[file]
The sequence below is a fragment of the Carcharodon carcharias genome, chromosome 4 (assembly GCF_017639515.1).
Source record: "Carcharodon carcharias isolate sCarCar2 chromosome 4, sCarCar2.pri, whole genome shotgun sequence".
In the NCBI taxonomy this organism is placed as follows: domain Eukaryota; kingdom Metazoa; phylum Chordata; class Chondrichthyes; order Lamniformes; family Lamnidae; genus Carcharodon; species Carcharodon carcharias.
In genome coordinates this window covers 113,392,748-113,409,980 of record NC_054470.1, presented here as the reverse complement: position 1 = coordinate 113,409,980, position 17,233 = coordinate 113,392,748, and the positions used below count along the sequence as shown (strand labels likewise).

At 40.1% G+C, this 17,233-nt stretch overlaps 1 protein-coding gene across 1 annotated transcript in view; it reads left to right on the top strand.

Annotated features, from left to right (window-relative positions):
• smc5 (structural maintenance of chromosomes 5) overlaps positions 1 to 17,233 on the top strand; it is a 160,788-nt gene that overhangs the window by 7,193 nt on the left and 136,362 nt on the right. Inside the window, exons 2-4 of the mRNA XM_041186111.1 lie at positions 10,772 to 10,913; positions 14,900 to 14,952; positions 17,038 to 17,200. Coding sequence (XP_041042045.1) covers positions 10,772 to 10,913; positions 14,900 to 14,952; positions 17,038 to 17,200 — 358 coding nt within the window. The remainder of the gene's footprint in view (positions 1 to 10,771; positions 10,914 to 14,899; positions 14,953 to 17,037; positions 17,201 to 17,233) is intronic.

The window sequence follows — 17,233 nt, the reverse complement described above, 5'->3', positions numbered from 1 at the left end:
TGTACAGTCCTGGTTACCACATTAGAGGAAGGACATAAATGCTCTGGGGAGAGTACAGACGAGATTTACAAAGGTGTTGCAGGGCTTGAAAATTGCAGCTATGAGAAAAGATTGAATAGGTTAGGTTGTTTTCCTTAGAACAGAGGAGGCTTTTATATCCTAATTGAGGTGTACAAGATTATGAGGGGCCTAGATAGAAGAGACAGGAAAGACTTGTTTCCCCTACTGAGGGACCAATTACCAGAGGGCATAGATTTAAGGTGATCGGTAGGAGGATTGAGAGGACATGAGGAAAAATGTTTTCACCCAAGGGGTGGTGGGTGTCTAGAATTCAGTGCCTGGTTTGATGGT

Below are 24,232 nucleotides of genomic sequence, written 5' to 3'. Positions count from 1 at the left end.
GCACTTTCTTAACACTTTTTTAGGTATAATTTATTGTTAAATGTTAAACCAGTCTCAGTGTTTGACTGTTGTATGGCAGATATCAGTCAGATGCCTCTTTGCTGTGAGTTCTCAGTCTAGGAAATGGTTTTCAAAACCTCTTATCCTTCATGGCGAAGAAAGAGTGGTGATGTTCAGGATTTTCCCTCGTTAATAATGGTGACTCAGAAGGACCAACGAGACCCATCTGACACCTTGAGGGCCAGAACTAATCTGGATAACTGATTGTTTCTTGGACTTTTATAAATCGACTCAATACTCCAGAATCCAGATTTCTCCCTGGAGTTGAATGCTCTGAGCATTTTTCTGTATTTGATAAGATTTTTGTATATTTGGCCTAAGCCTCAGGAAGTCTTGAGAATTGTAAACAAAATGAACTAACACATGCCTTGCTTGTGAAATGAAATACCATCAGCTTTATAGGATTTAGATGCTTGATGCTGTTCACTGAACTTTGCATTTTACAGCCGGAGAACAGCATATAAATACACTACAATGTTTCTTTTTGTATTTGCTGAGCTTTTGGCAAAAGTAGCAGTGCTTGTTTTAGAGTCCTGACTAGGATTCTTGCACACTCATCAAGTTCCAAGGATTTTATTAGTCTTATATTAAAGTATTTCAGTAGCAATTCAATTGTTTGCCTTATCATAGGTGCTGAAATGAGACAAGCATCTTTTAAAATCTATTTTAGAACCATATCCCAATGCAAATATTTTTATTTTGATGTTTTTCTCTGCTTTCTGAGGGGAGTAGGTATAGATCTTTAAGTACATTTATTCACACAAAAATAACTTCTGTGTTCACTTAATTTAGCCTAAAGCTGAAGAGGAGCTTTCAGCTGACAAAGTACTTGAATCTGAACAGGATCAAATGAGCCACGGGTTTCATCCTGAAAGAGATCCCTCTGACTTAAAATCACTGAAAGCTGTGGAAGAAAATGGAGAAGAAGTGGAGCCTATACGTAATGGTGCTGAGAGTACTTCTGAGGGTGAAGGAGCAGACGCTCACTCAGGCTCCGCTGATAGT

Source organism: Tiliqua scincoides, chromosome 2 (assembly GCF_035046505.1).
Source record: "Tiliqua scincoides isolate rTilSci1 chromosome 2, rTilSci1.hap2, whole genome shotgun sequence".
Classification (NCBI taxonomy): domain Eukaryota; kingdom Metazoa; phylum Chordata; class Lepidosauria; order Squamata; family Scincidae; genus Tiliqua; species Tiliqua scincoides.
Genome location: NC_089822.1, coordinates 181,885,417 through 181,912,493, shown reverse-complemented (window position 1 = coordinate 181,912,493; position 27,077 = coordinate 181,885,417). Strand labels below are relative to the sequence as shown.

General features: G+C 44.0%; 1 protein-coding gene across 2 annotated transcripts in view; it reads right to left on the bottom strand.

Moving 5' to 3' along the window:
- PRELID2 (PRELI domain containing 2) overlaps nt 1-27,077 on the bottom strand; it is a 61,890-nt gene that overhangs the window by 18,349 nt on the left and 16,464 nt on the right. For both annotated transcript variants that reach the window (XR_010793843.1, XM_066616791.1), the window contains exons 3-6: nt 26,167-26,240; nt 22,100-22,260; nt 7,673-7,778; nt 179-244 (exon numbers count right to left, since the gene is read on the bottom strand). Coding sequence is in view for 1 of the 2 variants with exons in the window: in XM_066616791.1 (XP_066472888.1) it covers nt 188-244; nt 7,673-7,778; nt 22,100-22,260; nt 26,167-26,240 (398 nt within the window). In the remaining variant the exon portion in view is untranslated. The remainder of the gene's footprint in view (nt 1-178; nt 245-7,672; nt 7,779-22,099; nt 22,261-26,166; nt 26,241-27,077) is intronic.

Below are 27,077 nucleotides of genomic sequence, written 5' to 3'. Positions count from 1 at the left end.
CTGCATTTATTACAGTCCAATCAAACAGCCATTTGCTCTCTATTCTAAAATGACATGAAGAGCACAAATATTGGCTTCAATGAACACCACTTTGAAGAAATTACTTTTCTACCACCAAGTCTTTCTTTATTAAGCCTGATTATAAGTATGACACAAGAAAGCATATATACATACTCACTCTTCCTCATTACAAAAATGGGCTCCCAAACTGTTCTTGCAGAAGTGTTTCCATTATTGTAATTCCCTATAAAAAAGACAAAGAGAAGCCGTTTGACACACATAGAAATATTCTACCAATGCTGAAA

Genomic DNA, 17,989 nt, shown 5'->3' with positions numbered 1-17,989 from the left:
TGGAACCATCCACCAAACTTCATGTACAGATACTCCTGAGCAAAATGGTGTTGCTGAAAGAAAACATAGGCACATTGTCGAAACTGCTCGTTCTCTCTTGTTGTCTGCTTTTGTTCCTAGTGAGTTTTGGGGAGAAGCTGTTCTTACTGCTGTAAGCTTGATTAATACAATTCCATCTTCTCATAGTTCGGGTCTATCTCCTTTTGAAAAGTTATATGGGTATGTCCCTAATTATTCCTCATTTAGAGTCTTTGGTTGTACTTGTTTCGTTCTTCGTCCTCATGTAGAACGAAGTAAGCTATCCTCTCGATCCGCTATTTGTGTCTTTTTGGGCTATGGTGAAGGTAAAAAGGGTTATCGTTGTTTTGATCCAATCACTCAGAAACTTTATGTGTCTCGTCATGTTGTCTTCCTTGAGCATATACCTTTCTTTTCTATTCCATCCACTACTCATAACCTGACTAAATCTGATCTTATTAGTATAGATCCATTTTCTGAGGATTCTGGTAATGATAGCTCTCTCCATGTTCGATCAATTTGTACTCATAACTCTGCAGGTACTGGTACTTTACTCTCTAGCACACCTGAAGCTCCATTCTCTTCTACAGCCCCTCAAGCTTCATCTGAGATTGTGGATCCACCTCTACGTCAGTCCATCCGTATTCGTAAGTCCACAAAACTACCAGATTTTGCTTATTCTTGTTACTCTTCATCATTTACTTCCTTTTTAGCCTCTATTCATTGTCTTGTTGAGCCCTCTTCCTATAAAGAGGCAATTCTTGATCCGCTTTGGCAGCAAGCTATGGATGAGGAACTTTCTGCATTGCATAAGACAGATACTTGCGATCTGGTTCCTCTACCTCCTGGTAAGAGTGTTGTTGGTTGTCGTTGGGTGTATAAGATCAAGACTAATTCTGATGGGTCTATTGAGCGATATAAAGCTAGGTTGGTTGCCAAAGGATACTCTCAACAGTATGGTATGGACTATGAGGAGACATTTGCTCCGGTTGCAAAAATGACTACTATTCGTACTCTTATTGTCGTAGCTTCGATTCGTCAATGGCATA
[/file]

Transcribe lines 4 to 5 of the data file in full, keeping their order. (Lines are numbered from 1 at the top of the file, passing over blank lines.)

In genome coordinates this window covers 113,392,748-113,409,980 of record NC_054470.1, presented here as the reverse complement: position 1 = coordinate 113,409,980, position 17,233 = coordinate 113,392,748, and the positions used below count along the sequence as shown (strand labels likewise).

At 40.1% G+C, this 17,233-nt stretch overlaps 1 protein-coding gene across 1 annotated transcript in view; it reads left to right on the top strand.